In 2008, Tracey Nichols was serving as Cuyahoga County’s Assistant Director for Economic Development where she was nationally recognized for her work on brownfield redevelopment. But that year, two years into the tenure of Cleveland’s Mayor Frank Jackson, she picked up the phone, “I called the City and asked to join the economic development department because I live in the City and I care about it. I thought the Mayor was doing a great job and I wanted to join the team.”

That same year, Nichols was named the Director of Economic Development for the City of Cleveland. In this role, she’s built a lean and efficient staff, strong relationships with key stakeholders within and outside of government, worked with the local community to catalyze the transformation of Euclid Avenue into a Health-Tech Corridor, and played a key role in shaping and leading Cleveland’s Integration Initiative work—the Greater University Circle Wealth Building Initiative.

When Tracey Nichols joined the Mayor’s team, she was eager to start working on projects, but it was 2008, the economy was bottoming out, and so she turned her focus to making her department more effective and efficient. Nichols notes that her biggest roles are, “setting the goals, getting people excited about doing economic development in Cleveland and showing them how they can contribute to the community.”


Recognizing that the term economic development is widely used, but poorly understood, Nichols developed an accessible definition, “Economic development is about creating jobs and new investment in the community. You have to use a simple definition because we’re going out and meeting with a community that includes everyone from the least sophisticated individual to the most sophisticated individual. Everyone can understand creating jobs and creating new investment in the community.”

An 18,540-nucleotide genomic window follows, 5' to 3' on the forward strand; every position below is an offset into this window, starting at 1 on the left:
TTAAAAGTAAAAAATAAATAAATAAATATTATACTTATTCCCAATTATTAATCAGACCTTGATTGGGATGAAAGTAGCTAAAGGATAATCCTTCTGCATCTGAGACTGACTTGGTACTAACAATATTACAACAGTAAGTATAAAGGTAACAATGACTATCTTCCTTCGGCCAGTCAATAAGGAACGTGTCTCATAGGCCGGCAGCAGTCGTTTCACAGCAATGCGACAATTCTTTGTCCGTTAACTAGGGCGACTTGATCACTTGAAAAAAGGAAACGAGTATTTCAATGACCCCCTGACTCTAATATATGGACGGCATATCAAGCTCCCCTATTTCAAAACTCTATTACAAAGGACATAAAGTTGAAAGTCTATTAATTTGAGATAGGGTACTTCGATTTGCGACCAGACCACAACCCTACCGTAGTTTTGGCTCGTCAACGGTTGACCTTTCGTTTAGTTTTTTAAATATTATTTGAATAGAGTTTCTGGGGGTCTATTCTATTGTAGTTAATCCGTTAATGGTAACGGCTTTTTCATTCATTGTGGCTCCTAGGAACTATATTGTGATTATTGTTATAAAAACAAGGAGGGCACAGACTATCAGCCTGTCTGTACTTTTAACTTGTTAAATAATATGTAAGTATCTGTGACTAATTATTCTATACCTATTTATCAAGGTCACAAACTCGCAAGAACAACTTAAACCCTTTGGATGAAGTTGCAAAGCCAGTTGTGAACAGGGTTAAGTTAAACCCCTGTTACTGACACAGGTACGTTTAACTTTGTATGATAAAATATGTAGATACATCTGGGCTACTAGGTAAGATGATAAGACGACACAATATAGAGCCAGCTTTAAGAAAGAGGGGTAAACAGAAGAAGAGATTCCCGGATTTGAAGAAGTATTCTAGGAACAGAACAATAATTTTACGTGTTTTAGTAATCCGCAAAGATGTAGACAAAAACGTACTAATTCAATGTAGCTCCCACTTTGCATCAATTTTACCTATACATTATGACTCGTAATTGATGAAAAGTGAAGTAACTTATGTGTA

Tracey Nichols also recognizes the importance of building relationships with others within and outside of government to meet the City’s economic development goals. She recounted, “Not only do I deliver the goals and expectations to my staff, but to the CDCs, the economic development organizations, our partner agencies, and the developer community. The brokerage community was one of the first groups I reached out to when I got here. These are the people who are selling our city. They are either telling businesses ‘that’s in the city, you don’t want to go there,’ or they’re telling businesses, ‘They have great programs, you want to be in the city, they’re really helpful.’ So, the brokerage community was a really important constituency. Helping turn around their view of the city has been really important and helpful.”

Nichols knows that her department is about more than attracting and growing businesses in the City, “Mayor Jackson says that we are the one-stop shop for businesses, so it doesn’t matter if a business has a complaint about another city service or needs business assistance. Whatever it is, people can pick up the phone and call us and we’ll get to the bottom of it and help them figure it out.” In addition to helping businesses solve problems, she is also an ambassador for other government departments. Recalling early in her tenure when the Building and Housing Department, under a new director, was making improvements, Nichols encouraged her team, “to spread the word that the City was cutting back the length of time it takes to get a permit,” and allocated some grant funds to help them upgrade their technology systems and provide paid interns.